Stagnation pressure

From Wikipedia, the free encyclopedia
Jump to: navigation, search

In fluid dynamics, stagnation pressure (or pitot pressure) is the static pressure at a stagnation point in a fluid flow.[1] At a stagnation point the fluid speed is null and all kinetic energy has been transferred into pressure energy. Stagnation pressure is equal to the sum of the free-stream dynamic pressure and free-stream static pressure.[2]

Stagnation pressure is sometimes referred to as pitot pressure because it is measured using a pitot tube.


The magnitude of stagnation pressure can be derived from a simplified form of Bernoulli Equation.[3][1] For incompressible flow,


is the stagnation pressure
is the fluid density
is the velocity of fluid
is the static pressure at any point.

At a stagnation point, the velocity of the fluid is zero. If the gravity head of the fluid at a particular point in a fluid flow is zero, then the stagnation pressure at that particular point is equal to total pressure.[1] However, in general total pressure differs from stagnation pressure in that total pressure equals the sum of stagnation pressure and gravity head.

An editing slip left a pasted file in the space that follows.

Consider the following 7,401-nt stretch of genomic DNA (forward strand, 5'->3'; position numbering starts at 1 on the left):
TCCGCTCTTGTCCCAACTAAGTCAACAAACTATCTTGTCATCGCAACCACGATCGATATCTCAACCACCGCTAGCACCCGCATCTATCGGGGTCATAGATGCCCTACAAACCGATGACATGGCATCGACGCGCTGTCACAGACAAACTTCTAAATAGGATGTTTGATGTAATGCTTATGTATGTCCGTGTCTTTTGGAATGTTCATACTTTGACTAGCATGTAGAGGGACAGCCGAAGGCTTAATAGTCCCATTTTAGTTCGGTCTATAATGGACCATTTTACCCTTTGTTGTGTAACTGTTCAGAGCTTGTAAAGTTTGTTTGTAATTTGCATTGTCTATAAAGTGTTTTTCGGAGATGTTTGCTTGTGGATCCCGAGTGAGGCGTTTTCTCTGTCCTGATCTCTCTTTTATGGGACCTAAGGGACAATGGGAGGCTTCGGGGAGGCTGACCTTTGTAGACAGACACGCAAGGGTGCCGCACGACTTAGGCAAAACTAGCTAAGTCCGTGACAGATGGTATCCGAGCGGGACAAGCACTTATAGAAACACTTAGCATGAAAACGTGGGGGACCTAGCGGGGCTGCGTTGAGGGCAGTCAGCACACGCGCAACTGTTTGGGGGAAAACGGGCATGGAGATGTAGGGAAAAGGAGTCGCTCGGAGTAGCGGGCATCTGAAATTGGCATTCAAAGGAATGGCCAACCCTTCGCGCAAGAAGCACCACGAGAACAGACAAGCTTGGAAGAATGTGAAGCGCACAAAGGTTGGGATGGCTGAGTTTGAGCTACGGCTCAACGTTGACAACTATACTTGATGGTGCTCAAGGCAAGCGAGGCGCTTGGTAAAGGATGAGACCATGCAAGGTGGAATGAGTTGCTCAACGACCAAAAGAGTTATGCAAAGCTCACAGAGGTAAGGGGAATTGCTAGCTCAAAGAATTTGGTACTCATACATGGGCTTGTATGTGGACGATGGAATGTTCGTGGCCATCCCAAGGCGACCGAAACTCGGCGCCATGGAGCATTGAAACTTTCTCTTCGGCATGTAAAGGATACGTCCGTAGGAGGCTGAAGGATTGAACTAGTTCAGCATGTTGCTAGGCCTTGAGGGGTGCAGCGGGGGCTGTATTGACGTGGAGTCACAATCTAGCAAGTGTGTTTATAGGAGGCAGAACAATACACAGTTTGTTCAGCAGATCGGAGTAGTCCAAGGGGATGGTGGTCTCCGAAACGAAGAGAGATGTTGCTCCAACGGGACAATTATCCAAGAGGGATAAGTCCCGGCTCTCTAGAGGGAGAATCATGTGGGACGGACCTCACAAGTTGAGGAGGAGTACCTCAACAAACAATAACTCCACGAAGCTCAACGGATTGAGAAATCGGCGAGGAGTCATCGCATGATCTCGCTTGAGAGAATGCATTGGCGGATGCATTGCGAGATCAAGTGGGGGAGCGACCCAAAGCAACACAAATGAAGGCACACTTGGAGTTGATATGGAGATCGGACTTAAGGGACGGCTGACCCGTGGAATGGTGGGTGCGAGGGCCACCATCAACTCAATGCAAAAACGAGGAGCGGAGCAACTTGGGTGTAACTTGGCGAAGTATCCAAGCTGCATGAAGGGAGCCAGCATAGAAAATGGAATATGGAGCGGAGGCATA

In compressible flow the stagnation pressure is equal to total pressure only if the fluid entering the stagnation point is brought to rest isentropically.[4] For many purposes in compressible flow, the stagnation enthalpy or stagnation temperature plays a role similar to the stagnation pressure in incompressible flow.

Compressible flow[edit]

Stagnation pressure is the static pressure a fluid retains when brought to rest isentropically from Mach number M.[5]

or, assuming an isentropic process, the stagnation pressure can be calculated from the ratio of stagnation temperature to static temperature:


is the stagnation pressure
is the static pressure
is the stagnation temperature
is the static temperature
ratio of specific heats

The above derivation holds only for the case when the fluid is assumed to be calorically perfect. For such fluids, specific heats and are assumed to be constant and invariant with temperature (a thermally perfect fluid).

See also[edit]


  1. ^ a b c Clancy, L.J., Aerodynamics, Section 3.5
  2. ^ Stagnation Pressure at Eric Weisstein's World of Physics (Wolfram Research)
  3. ^ Equation 4, Bernoulli Equation - The Engineering Toolbox
  4. ^ Clancy, L.J. Aerodynamics, Section 3.12
  5. ^ Equations 35,44, Equations, Tables and Charts for Compressible Flow


External links[edit]